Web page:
Is pleurectomy and decortication superior to palliative care in the treatment of malignant pleural mesothelioma?

Imran Zahid, Sumera Sharif, Tom Routledge, Marco Scarci
Interactive Cardiovascular and Thoracic Surgery 2011, 12 (5): 812-7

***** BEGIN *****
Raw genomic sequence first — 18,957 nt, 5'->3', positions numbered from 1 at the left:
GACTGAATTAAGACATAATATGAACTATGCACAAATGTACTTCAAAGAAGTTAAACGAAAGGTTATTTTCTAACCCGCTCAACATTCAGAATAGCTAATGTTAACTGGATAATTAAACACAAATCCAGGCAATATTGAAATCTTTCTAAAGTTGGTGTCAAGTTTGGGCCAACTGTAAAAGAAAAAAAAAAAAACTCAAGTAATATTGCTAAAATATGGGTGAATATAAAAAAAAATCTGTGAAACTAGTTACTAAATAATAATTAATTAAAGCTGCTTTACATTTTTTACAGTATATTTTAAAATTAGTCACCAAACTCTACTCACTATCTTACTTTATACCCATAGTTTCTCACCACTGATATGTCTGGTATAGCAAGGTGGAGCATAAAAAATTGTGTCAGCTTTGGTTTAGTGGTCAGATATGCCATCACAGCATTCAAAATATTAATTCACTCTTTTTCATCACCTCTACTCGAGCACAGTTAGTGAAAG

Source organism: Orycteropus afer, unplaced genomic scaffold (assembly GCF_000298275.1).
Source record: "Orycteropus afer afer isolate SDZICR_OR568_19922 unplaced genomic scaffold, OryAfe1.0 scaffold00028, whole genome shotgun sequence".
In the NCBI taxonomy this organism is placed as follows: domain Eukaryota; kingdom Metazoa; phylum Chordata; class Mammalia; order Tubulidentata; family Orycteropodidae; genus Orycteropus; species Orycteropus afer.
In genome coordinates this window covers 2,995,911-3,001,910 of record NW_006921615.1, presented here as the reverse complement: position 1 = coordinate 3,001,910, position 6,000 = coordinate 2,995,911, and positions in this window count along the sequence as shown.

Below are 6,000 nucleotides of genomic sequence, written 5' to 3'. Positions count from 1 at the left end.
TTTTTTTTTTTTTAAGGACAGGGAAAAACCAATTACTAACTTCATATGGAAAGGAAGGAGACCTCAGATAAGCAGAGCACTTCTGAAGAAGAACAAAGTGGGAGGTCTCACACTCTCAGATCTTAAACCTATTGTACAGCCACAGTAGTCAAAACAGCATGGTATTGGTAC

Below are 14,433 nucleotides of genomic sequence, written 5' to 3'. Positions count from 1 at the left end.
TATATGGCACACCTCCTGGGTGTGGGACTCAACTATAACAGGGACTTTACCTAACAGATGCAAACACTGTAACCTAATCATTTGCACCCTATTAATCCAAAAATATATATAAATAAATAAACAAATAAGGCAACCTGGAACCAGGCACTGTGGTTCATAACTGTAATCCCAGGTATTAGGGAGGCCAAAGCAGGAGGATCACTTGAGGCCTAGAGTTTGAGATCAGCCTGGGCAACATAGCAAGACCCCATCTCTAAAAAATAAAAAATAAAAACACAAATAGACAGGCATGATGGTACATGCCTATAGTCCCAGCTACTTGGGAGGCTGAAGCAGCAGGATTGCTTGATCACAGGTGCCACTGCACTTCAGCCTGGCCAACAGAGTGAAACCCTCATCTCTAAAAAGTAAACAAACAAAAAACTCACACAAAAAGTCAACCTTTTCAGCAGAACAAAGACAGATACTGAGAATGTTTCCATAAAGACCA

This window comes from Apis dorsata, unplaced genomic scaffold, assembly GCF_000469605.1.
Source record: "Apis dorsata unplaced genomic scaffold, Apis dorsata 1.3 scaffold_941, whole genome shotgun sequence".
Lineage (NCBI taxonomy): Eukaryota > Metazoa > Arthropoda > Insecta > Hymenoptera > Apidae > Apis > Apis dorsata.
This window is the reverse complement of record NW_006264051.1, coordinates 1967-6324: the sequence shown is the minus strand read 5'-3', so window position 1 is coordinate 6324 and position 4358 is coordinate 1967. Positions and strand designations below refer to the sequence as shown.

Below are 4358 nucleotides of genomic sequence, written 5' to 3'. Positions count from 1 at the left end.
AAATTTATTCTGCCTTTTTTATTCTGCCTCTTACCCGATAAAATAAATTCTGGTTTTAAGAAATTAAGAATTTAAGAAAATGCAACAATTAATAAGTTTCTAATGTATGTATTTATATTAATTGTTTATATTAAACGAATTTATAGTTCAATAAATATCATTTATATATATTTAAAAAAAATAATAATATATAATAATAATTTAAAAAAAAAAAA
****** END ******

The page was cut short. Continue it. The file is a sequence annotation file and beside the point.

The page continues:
A best evidence topic in thoracic surgery was written according to a structured protocol. The question addressed was whether pleurectomy/decortication (P/D) is superior to palliative care in the treatment of patients with malignant pleural mesothelioma (MPM). Overall 80 papers were found using the reported search, of which 11 represented the best evidence to answer the clinical question. The authors, journal, date and country of publication, patient group studied, study type, relevant outcomes and results are tabulated. We conclude that P/D may lead to superior survival rates but at the expense of higher morbidity rates to palliative treatment. Six studies reported patient outcomes after use of radical P/D to treat patients with MPM. Radical P/D leads to a higher median survival than supportive care (14.5 vs. 4.5 months) and non-radical decortication (15.3 vs. 7.1 months, P < 0.000). However, radical P/D had a complication rate of 30%, hospital stay of 12 days with an operative mortality rate of 9.1%. One-year survival rate was 65% but this fell to 0-24% at three years. Three studies highlighted the use of palliative chemotherapy to manage patients with MPM. Median survival (14 vs. 10 months) was higher in patients who received chemotherapy early compared to those on a delayed protocol. Early chemotherapy had a longer time to disease progression (25 vs. 11 weeks, P = 0.1) and greater one-year survival (66% vs. 36%) than the delayed group. Active symptom control (ASC) alone had lower symptom control rates than the combination of ASC plus MVP (mitomycin+vinblastine+cisplatin) (7% vs. 11%, P = 0.0017) and ASC plus vinorelbine (4% vs. 7%, P = 0.047). Three studies reported results of palliative surgery in patients with known MPM. Median survival period was 213 days with a 30-day mortality rate of 7.8%. Survival rates reduced from 70.6% at three months to 25.5% at one-year post-surgery. Prolonged air-leak and postoperative empyema complicated 9.8% and 4% of patients, respectively. P/D is a morbid operation that is associated with significant perioperative mortality and complication rates. Although a number of retrospective studies have shown a small benefit in survival with P/D, the heavily documented similarity in patient outcomes between P/D and extrapleural pneumonectomy along with the results of the Mesothelioma and Radical Surgery trial, should induce the surgical community to consider the use of P/D only in patients with malignant mesothelioma enrolled in prospective trials.

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